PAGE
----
With formal graded lesson observations being used less, schools are rightly looking at different ways of assessing the quality of teaching and learning in classrooms.

Currently, one popular idea is the ‘learning walk’ – where a school leader will move through a school looking at different lessons – (either looking at a theme such as behaviour, differentiation or questioning), – or just getting a general overview of learning. Learning walks can involve questioning students or looking at work – or they can be entirely silent.

The problem is that these learning walks replicate many of the problems that led to the end of traditional lesson observation, while introducing new ones. These include…

1. Increased teacher stress

Learning walks may seem a more ‘user-friendly’ process, but at least with a single arranged observation teachers could focus on that one planned lesson. A lesson walk that takes place at any time during a week and can leave the teacher and class ‘on edge’ for days if they feel they need to be at their best.

2 . A false picture of learning

While watching a number of shorter lessons may be better than one longer observation in terms of getting an idea of how a class is learning (see Professor Rob Coe’s comment in our previous blog here) very short learning walks are unlikely to provide any insight into what is really happening in a classroom. For example, few classes will maintain perfect behaviour and focus for a whole hour lesson and two visits 10 minutes apart can give a totally different picture.

3. Shallow findings

A full lesson observation can provide many prompts for reflection and later deeper discussion between the teacher and the observer (as you can see on our Evidence page. Lesson walks by contrast may produce surface inferences that may lead to false conclusions or general findings that are only relevant to a minority of teachers. In addition, in England at least, teaching unions advise that a short learning walk is seen as the equivalent of a hour-long formal observation, limiting the overall amount of evidence that can be captured.

4. A return to tick boxes

Schools that have rightly removed the idea of ‘tick box lesson observations’ because they stop teachers thinking more holistically about their lessons may end up reintroducing the same narrow focus by accident. In particular shared ‘best practice’ ideas can be seen as essential– such as students copying ‘learning objectives’ or teachers welcoming students individually to a class.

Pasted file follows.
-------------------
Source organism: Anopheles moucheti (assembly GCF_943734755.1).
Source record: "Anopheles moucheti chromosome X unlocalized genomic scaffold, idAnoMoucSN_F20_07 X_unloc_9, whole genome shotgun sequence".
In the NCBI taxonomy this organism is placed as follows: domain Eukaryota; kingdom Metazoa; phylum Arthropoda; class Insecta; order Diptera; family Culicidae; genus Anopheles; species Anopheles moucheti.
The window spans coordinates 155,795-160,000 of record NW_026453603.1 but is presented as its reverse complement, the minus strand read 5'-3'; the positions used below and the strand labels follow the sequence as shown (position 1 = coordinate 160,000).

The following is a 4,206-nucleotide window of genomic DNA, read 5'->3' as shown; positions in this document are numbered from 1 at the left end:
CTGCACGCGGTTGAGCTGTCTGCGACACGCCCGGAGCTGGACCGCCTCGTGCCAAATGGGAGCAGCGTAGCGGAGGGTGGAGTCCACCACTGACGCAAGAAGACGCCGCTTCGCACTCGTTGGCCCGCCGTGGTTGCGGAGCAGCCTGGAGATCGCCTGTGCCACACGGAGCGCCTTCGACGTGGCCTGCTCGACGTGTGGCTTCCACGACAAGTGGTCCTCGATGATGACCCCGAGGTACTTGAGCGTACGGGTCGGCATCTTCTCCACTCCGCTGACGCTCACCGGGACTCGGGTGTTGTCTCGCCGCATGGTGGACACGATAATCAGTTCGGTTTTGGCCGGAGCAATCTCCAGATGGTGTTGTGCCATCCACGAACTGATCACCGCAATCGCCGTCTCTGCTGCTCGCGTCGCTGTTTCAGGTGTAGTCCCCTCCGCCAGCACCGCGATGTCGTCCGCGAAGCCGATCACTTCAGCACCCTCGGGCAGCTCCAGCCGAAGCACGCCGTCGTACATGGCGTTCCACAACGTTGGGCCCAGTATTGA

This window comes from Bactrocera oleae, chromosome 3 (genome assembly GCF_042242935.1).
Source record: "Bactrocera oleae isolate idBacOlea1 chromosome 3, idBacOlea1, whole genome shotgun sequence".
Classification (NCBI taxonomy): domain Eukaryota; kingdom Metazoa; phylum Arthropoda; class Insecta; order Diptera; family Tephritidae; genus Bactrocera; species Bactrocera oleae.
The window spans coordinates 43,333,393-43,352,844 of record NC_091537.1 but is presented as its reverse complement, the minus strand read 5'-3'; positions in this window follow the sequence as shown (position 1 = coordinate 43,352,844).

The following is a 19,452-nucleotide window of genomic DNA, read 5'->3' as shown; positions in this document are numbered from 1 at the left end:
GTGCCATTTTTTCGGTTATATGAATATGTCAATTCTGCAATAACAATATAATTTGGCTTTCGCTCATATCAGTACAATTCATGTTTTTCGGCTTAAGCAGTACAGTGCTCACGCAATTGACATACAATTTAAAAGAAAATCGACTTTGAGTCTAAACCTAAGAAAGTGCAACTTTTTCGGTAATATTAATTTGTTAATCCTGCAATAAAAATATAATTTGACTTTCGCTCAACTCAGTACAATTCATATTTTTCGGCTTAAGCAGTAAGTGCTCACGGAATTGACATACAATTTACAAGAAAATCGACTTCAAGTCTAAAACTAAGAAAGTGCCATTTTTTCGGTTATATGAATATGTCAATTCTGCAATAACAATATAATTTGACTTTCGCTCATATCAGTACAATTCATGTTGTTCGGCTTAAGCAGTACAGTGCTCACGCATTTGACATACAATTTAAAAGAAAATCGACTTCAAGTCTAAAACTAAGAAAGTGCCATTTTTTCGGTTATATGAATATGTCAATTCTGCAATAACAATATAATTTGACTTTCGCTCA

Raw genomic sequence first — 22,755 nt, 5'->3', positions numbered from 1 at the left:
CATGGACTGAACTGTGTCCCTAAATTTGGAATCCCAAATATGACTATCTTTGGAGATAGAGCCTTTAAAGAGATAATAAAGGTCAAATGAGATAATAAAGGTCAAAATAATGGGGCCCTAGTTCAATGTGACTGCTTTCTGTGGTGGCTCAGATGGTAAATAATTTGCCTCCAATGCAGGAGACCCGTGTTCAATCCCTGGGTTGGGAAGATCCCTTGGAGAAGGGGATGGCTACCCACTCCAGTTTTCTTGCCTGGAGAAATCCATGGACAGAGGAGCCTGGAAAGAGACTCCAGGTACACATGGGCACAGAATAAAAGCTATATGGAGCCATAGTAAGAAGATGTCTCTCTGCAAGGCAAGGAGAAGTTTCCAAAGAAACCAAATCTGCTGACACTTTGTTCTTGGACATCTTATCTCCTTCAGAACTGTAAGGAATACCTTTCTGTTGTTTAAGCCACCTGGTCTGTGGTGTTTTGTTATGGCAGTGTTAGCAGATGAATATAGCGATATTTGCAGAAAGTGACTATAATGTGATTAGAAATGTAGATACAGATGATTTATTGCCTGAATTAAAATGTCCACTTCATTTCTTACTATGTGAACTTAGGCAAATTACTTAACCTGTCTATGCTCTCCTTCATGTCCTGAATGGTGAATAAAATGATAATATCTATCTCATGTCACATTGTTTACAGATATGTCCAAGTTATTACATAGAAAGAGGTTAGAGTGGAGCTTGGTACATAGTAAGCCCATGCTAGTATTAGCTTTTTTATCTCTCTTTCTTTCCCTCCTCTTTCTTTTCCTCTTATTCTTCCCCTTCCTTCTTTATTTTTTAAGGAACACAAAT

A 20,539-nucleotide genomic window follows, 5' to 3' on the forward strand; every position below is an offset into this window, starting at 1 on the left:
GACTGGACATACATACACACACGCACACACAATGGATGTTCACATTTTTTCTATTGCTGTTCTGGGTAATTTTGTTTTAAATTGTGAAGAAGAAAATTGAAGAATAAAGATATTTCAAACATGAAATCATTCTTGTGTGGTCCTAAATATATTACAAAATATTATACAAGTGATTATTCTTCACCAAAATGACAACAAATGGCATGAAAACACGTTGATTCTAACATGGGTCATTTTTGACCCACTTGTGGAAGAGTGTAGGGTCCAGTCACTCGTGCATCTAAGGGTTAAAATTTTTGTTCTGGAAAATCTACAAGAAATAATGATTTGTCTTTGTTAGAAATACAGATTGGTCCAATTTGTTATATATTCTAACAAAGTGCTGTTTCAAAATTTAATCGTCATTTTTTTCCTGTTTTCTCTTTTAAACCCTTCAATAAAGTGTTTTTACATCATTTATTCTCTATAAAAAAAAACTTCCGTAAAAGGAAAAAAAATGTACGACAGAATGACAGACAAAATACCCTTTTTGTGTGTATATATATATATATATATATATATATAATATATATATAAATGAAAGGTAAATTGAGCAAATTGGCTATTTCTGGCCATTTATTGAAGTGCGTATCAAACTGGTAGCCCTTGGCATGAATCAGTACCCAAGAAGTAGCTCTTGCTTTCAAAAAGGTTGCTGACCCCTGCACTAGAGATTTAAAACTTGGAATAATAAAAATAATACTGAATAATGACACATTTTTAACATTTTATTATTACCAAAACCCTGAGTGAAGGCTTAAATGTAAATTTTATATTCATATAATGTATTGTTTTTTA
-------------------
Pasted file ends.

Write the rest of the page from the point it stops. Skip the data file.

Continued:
5. An enhanced ‘Hawthorne Effect’

The well-known ‘Hawthorne Effect’ means that the presence of an observer can significantly affect a lesson. In a longer observation, with the observer sitting quietly at the back of the room this can be minimised, but a senior teacher entering a room will make a major impact – some schools will expect the class to stand up and greet any visitor, for example!

So, where does that leave lesson walks? As with graded lesson observations they will have value in picking up extreme issues (such as a teacher unable to control a class or lacking specific subject knowledge) – but they’re not going to lead to systematic improvement.

However, there are alternatives…

1. Collaborative and peer walks

This article (Motivation in Motion: Learning Walks Benefit Teachers and Students in a Dual-Language Primary School) reports on the positive experience of a whole year group of teachers over the course of a whole year conducting a joint learning walk followed by immediate reflection and review. This takes away many of the issues listed above and leans more towards the idea of collaborative lesson study as discussed in one of our earlier blogs.

2. Using video to share best practice instead

One of our partner schools, Amberley Primary School, used peer learning walks to help teachers develop. But as the quote from the school’s Headteacher below shows, by videoing examples of best practice in lessons they were able to share ideas much faster – giving teachers more time to discuss and embed new ideas.

‘Learning walks have been revolutionised. Instead of 14 teachers taking a few hours each to observe best practice (total of 42 hours) the same experience using the camera was shared with them in just 3 hours. Usually this has time and cost implications for us so for Heads to make those savings is crucial.’

Tony Rigg, Headteacher, Amberley Primary School

To find out more about how ONVU Learning can help your school improve its teaching and learning using our innovative teacher training and development solution Lessonvu, please get in touch with our team now.